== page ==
10. The issue is marriage, not gayness. Your own comments reveal a hyper-reliance on gayness rather than on marriage.

  23. Chairm said,

    January 28, 2009 at 5:05 pm

    You have not stated why related people may not marry when the relationship type, at law, is not a sexual type of relationship, under the rubric of the SSM-merger with marriage.

    There is no legal requirement that the couple engage in sexual relations — or even touch one another in any way. No requirement of lesbianism or male gayness. Lacking a legal requirement means these things are not esential to SSM. And if not essential to SSM, then, the merger would make it unjust to exclude related people.

    By the way, some related people can and do marry. Some may not. This goes back to the significance of sex integration and responsible procreation. But you reject that significance and have not explained your treating related people as ‘seperate but equal’.

    If protection equality is good enough for related people, it is good enough for all one-sexed arrangements that are not outlawed. If not, please explain how your objection to ‘seperate but equal’ does not apply.

  24. Chairm said,

    January 28, 2009 at 5:13 pm

    You said: “Gay polygamy? I’ve never really thought about it. You’d be surprised how rarely it comes up.”

    You missed the point.

    You said women suffer under polygamy because men get the upperhand. So I said, that would be no objection to an all-female or or all-male arrangement. You haven’t said why same-sex polygamy would be objectionable.

    If it helps, assume informed consent applies. As it does in most cases of plural marriage around the world. And, despite your prejudice against the Fundamental LDS, it typically also applies with their marriages.

    I don’t support treating polygamy on part with one marriage at-a-time in our society. And I can point to the empircal evidence (which you seem to recognize) that plural marriage is an inferior form — based on generalized problems with sex segregation and diminished repsonsible procreation.

    So apply your objection to the all-male or the all-female plural marriage scenario and let’s see how it stands up in your own words.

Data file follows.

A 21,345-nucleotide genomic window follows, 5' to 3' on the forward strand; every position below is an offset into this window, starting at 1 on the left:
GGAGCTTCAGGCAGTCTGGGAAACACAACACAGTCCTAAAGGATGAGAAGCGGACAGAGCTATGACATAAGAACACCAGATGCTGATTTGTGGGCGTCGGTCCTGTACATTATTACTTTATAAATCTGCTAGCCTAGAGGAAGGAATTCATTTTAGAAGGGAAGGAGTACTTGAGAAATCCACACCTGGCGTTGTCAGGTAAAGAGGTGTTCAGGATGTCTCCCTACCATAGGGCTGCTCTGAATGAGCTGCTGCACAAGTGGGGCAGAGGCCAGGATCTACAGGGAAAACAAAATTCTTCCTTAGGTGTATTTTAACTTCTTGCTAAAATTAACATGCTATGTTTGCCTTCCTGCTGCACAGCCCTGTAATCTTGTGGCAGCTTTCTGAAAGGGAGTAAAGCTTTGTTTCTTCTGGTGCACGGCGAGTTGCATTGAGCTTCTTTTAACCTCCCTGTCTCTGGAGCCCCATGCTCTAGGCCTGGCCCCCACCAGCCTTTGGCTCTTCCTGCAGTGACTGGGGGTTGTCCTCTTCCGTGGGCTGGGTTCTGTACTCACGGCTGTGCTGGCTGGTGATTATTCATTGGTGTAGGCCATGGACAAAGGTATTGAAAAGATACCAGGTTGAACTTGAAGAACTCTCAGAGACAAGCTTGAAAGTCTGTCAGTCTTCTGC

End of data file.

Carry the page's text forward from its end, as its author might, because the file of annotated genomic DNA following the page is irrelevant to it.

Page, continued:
25. Chairm said,

    January 28, 2009 at 5:22 pm

    You said: “Idealized?”

    SSM argumentation has idealized the homosexual relationship type. You have done your part, here, also.

    Such idealization runs to the extent that you assert that you’d eliminate from marriage whatever does not fit the one-sexed arrangement, which you assume, mistakenly, is either lesbian or gay.

    Please explain how the homosexual relationship type is superior to the conjugal relationship type — with the core meaning already identified and expressed in legal requirements — such that the homosexual relationship type becomes the basis for defining marital status.

    Don’t hedge. You are clearly trying to clip from marriage anything that does not fit some other type of relationship.

    Why would you have society treat all unions of husband and wife as if they lacked either husbands or wives? What do you have against the social institution that integrates the sexes and which provides contingency for responsible procreation?

    I think you have not through this through and rely almost entirely on a emtoivism that fules gay identity politics. You may or may not self-identify as gay, as many SSMers do not, and yet it is identity politics that is clearly at the core of your pro-SSM comments. Maybe it is not intentional, on your part, but there’s precious little in your comments to indicate that the relationship type you have in mind is actually the conjugal relationship.

    It is something else which, according to your comments, would be rendered boundless because, without a core meaning, no informed consent can be given to enter into it.

  26. { Lisa } said,

    January 28, 2009 at 8:41 pm

    Chairm,

    You go boy…or girl!!!

  27. January 28, 2009 at 10:06 pm

    Chairm “Merging SSM with marriage would sideline that core.”
    It would not sideline that core. It would complement it with relationships that are exactly the same as the one that my parents have (“richer/poorer, good/bad times, death part…”).

    “Please plainly state the core meaning of the relationship type that you have in mind, when you say “marriage”, and then specify its definitive legal requirements such that this core meaning can distinguish “marriage” from nonmarital arrangements.”
    It’s the same as yours, but includes those saddled by identical genitalia.

    “Okay, how do one-sexed arrangements acquire children?”
    Okay, how do two-sexed arrangements, where 1/2 of the pair is barren/sterile acquire children?

    “10. The issue is marriage, not gayness.”
    You’re right. The issue is marriage.

    “Your own comments reveal a hyper-reliance on gayness rather than on marriage.”